Farming passions shared

Farming passions shared

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INNOVATION: Nicholas Eyles is nominated for the 2020 Tasmanian Community Achievement Award, alongside Fork It Farm pig farmer Daniel Croker and creator Sarah Hirst, who assisted Agfest in the Cloud. Photo by Phil Biggs.

INNOVATION: Nicholas Eyles is nominated for the 2020 Tasmanian Community Achievement Award, alongside Fork It Farm pig farmer Daniel Croker and creator Sarah Hirst, who assisted Agfest in the Cloud. Photo by Phil Biggs.

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Sustainable farming is key to agriculture, says Tassie farmer.

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Eighth generation farmer Nicholas Eyles says sustainable farm management, innovation and community advocacy are critical to the future of Tasmanian agriculture.

Mr Eyles, of Selbourne, who has worked for more than a decade on farms and sits on the Tasmanian Farmers and Grazier Association's vegetable council, is nominated for the 2020 Community Achievement Award.

He sits alongside fellow farming nominees Lebrina pig farmer Daniel Croker, of Fork it Farm, and content creator Sarah Hirst, who joined forces with Rural Youth Tasmania to create Agfest in the Cloud.

One of the key aspects of Mr Eyles' nomination is his involvement in the Hillcrest Family Trust's on-farm research and development green pea planting trials that investigated direct seed drilling.

Mr Eyles said his family's sustainable farming methods saved around $20,000 in crop input costs, and have also been adopted by other Tasmanian farmers with reportedly positive results.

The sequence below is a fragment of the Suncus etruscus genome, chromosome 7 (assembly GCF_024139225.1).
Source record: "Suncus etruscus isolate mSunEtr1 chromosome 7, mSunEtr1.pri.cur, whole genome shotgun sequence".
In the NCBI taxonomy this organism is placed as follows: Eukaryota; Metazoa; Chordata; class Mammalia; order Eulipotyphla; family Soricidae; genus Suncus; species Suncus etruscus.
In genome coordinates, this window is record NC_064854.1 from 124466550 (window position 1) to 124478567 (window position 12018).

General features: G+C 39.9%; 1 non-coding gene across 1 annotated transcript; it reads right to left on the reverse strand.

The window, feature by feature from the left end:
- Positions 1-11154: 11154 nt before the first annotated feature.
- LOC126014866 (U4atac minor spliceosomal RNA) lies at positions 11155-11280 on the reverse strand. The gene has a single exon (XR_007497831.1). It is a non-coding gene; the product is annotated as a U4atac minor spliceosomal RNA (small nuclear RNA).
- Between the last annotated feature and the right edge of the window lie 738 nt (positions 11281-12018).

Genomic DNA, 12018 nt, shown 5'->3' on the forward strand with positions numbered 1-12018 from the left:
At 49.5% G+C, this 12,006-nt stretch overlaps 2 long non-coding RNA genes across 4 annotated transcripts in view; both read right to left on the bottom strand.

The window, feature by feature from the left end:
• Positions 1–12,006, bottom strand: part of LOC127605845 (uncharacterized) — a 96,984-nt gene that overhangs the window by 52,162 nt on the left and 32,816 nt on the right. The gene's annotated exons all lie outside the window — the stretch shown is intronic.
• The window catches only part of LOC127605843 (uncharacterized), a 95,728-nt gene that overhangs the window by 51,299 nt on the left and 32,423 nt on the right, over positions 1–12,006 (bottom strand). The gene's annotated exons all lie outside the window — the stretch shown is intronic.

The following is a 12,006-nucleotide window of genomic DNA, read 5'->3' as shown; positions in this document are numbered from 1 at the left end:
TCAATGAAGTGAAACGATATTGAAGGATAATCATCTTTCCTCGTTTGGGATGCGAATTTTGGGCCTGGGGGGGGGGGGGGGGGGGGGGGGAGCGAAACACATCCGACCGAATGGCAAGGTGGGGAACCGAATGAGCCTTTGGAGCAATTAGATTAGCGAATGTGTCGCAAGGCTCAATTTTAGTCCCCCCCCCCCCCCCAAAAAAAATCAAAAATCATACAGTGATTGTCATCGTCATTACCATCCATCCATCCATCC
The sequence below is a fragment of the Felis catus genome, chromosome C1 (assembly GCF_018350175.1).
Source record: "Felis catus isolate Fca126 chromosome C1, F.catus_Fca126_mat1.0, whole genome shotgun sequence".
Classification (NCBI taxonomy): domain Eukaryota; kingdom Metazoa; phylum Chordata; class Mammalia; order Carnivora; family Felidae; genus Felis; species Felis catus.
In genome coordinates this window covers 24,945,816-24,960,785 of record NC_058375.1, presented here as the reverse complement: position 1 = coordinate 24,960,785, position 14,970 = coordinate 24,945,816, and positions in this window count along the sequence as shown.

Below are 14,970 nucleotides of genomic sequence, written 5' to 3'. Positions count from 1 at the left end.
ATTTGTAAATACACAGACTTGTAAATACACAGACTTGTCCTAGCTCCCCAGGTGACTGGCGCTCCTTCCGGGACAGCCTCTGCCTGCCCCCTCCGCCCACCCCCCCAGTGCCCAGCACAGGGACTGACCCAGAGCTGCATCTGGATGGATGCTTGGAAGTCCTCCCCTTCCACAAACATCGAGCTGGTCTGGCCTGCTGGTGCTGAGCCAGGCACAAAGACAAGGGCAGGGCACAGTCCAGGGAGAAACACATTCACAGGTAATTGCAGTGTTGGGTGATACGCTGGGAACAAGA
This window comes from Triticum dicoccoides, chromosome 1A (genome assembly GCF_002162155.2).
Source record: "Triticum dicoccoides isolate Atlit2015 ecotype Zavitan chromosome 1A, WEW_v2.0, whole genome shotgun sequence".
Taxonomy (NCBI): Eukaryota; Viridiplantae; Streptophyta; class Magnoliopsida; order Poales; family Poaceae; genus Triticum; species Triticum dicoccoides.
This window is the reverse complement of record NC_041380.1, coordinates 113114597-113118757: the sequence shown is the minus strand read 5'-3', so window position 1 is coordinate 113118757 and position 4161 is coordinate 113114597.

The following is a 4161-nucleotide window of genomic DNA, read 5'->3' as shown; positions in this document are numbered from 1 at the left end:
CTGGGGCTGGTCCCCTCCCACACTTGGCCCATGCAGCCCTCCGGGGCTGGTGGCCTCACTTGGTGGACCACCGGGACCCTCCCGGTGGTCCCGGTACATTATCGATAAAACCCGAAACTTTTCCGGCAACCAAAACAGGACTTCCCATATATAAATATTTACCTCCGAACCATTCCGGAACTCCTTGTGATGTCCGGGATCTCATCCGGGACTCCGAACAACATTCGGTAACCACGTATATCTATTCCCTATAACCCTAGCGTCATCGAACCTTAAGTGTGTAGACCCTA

"Three years ago we changed our crop production methods, using direct seed drilling, which had not been trialled in Tasmania before ... in the first year we saved $700 a hectare in production costs," Mr Eyles said.

"We direct drilled about 25 per cent of our crop in that first year. This last year we did about 60 to 70 per cent of our corp using that method. Our yields were on par with our conventionally sown crop but we still had that financial saving.

"It removed all ground preparation costs, we had zero erosion issues and there was a reduction in irrigation costs because the water holding capacity remained good. The microbial activity in the soil was higher than traditional worked paddocks, and the the organic matter was retained, which were all positive results for soil health. Also last year we only did one herbicide application, and there were no other inputs into that paddock."

LOOKING TO THE FUTURE: Nicholas Eyles' family has adopted innovative farming practices to improve sustainability and cut costs.

LOOKING TO THE FUTURE: Nicholas Eyles' family has adopted innovative farming practices to improve sustainability and cut costs.

Mr Eyles said these sustainable practices had wider reaching positive impacts on the farming and wider communities.

"As producers we are accountable for food and fiber production for many people and this responsibility means that we must adhere to food production standards and operate in a way that not only meets these standards but beats them," he said.

"Raising awareness of the critical role we play in the day to day production of the nation's food resource whilst maintaining the natural resources and fulfilling our environmental obligations is critical for agriculture today...without this we cannot be sustainable long term."

The story Farming passions shared first appeared on The Examiner.

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